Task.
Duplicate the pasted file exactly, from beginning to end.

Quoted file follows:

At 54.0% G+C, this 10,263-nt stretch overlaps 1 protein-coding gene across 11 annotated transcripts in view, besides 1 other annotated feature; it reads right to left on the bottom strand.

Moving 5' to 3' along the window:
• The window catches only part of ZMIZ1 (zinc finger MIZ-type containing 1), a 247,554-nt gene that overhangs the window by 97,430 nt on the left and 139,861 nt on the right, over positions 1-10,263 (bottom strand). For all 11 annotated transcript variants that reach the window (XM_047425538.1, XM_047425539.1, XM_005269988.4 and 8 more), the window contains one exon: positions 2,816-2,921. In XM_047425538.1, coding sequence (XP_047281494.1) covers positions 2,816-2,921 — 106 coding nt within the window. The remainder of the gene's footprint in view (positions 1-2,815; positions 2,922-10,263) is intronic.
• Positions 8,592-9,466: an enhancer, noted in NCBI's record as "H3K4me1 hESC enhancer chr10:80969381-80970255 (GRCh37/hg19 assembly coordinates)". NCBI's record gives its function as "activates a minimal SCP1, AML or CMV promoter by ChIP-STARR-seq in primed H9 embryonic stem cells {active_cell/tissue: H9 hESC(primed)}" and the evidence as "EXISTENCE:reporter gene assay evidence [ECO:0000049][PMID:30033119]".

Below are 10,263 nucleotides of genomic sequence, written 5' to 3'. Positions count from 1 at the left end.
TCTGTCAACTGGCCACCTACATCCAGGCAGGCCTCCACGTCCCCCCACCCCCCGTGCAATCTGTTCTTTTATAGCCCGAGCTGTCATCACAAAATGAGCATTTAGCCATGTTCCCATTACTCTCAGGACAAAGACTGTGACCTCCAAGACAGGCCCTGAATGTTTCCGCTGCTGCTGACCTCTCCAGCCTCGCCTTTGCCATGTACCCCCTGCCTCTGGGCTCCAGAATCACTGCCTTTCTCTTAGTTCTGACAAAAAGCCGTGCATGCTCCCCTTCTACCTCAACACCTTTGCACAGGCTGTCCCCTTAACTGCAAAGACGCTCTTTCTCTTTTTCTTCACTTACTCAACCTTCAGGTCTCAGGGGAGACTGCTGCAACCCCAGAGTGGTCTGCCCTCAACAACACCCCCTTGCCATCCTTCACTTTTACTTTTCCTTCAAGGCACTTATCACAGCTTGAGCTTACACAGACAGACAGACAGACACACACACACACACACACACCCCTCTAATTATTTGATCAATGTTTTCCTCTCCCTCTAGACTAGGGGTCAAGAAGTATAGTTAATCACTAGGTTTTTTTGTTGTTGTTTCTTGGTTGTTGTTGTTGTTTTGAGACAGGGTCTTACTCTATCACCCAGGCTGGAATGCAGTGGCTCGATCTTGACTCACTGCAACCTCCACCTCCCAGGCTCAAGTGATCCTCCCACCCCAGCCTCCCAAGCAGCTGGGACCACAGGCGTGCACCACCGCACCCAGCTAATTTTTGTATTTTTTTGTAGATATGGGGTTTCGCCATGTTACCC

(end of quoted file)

At 54.0% G+C, this 10,263-nt stretch overlaps 1 protein-coding gene across 11 annotated transcripts in view, besides 1 other annotated feature; it reads right to left on the bottom strand.

Moving 5' to 3' along the window:
• The window catches only part of ZMIZ1 (zinc finger MIZ-type containing 1), a 247,554-nt gene that overhangs the window by 97,430 nt on the left and 139,861 nt on the right, over positions 1-10,263 (bottom strand). For all 11 annotated transcript variants that reach the window (XM_047425538.1, XM_047425539.1, XM_005269988.4 and 8 more), the window contains one exon: positions 2,816-2,921. In XM_047425538.1, coding sequence (XP_047281494.1) covers positions 2,816-2,921 — 106 coding nt within the window. The remainder of the gene's footprint in view (positions 1-2,815; positions 2,922-10,263) is intronic.
• Positions 8,592-9,466: an enhancer, noted in NCBI's record as "H3K4me1 hESC enhancer chr10:80969381-80970255 (GRCh37/hg19 assembly coordinates)". NCBI's record gives its function as "activates a minimal SCP1, AML or CMV promoter by ChIP-STARR-seq in primed H9 embryonic stem cells {active_cell/tissue: H9 hESC(primed)}" and the evidence as "EXISTENCE:reporter gene assay evidence [ECO:0000049][PMID:30033119]".

Below are 10,263 nucleotides of genomic sequence, written 5' to 3'. Positions count from 1 at the left end.
TCTGTCAACTGGCCACCTACATCCAGGCAGGCCTCCACGTCCCCCCACCCCCCGTGCAATCTGTTCTTTTATAGCCCGAGCTGTCATCACAAAATGAGCATTTAGCCATGTTCCCATTACTCTCAGGACAAAGACTGTGACCTCCAAGACAGGCCCTGAATGTTTCCGCTGCTGCTGACCTCTCCAGCCTCGCCTTTGCCATGTACCCCCTGCCTCTGGGCTCCAGAATCACTGCCTTTCTCTTAGTTCTGACAAAAAGCCGTGCATGCTCCCCTTCTACCTCAACACCTTTGCACAGGCTGTCCCCTTAACTGCAAAGACGCTCTTTCTCTTTTTCTTCACTTACTCAACCTTCAGGTCTCAGGGGAGACTGCTGCAACCCCAGAGTGGTCTGCCCTCAACAACACCCCCTTGCCATCCTTCACTTTTACTTTTCCTTCAAGGCACTTATCACAGCTTGAGCTTACACAGACAGACAGACAGACACACACACACACACACACACCCCTCTAATTATTTGATCAATGTTTTCCTCTCCCTCTAGACTAGGGGTCAAGAAGTATAGTTAATCACTAGGTTTTTTTGTTGTTGTTTCTTGGTTGTTGTTGTTGTTTTGAGACAGGGTCTTACTCTATCACCCAGGCTGGAATGCAGTGGCTCGATCTTGACTCACTGCAACCTCCACCTCCCAGGCTCAAGTGATCCTCCCACCCCAGCCTCCCAAGCAGCTGGGACCACAGGCGTGCACCACCGCACCCAGCTAATTTTTGTATTTTTTTGTAGATATGGGGTTTCGCCATGTTACCC